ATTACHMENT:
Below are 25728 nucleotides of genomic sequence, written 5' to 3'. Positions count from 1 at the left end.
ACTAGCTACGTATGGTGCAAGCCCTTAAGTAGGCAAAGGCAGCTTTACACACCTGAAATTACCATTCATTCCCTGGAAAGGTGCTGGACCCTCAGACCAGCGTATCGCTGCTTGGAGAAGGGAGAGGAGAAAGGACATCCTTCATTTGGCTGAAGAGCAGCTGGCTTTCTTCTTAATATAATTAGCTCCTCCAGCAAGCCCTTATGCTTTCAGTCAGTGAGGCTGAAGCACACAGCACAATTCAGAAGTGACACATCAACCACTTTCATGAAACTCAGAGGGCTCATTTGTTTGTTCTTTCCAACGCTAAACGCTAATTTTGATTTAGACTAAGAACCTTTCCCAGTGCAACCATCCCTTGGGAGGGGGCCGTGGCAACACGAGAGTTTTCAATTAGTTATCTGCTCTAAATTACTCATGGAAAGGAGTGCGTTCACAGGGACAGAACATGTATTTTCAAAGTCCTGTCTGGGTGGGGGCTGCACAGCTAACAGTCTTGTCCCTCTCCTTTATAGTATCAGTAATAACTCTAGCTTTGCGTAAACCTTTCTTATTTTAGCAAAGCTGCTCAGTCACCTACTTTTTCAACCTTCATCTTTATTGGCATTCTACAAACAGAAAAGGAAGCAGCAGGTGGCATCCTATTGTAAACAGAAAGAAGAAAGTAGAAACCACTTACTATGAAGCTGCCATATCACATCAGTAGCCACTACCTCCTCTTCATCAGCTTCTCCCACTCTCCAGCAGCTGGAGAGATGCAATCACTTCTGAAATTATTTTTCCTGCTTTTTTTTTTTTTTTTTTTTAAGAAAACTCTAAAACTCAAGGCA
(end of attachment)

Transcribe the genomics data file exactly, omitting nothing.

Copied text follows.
Below are 25728 nucleotides of genomic sequence, written 5' to 3'. Positions count from 1 at the left end.
ACTAGCTACGTATGGTGCAAGCCCTTAAGTAGGCAAAGGCAGCTTTACACACCTGAAATTACCATTCATTCCCTGGAAAGGTGCTGGACCCTCAGACCAGCGTATCGCTGCTTGGAGAAGGGAGAGGAGAAAGGACATCCTTCATTTGGCTGAAGAGCAGCTGGCTTTCTTCTTAATATAATTAGCTCCTCCAGCAAGCCCTTATGCTTTCAGTCAGTGAGGCTGAAGCACACAGCACAATTCAGAAGTGACACATCAACCACTTTCATGAAACTCAGAGGGCTCATTTGTTTGTTCTTTCCAACGCTAAACGCTAATTTTGATTTAGACTAAGAACCTTTCCCAGTGCAACCATCCCTTGGGAGGGGGCCGTGGCAACACGAGAGTTTTCAATTAGTTATCTGCTCTAAATTACTCATGGAAAGGAGTGCGTTCACAGGGACAGAACATGTATTTTCAAAGTCCTGTCTGGGTGGGGGCTGCACAGCTAACAGTCTTGTCCCTCTCCTTTATAGTATCAGTAATAACTCTAGCTTTGCGTAAACCTTTCTTATTTTAGCAAAGCTGCTCAGTCACCTACTTTTTCAACCTTCATCTTTATTGGCATTCTACAAACAGAAAAGGAAGCAGCAGGTGGCATCCTATTGTAAACAGAAAGAAGAAAGTAGAAACCACTTACTATGAAGCTGCCATATCACATCAGTAGCCACTACCTCCTCTTCATCAGCTTCTCCCACTCTCCAGCAGCTGGAGAGATGCAATCACTTCTGAAATTATTTTTCCTGCTTTTTTTTTTTTTTTTTTTTAAGAAAACTCTAAAACTCAAGGCA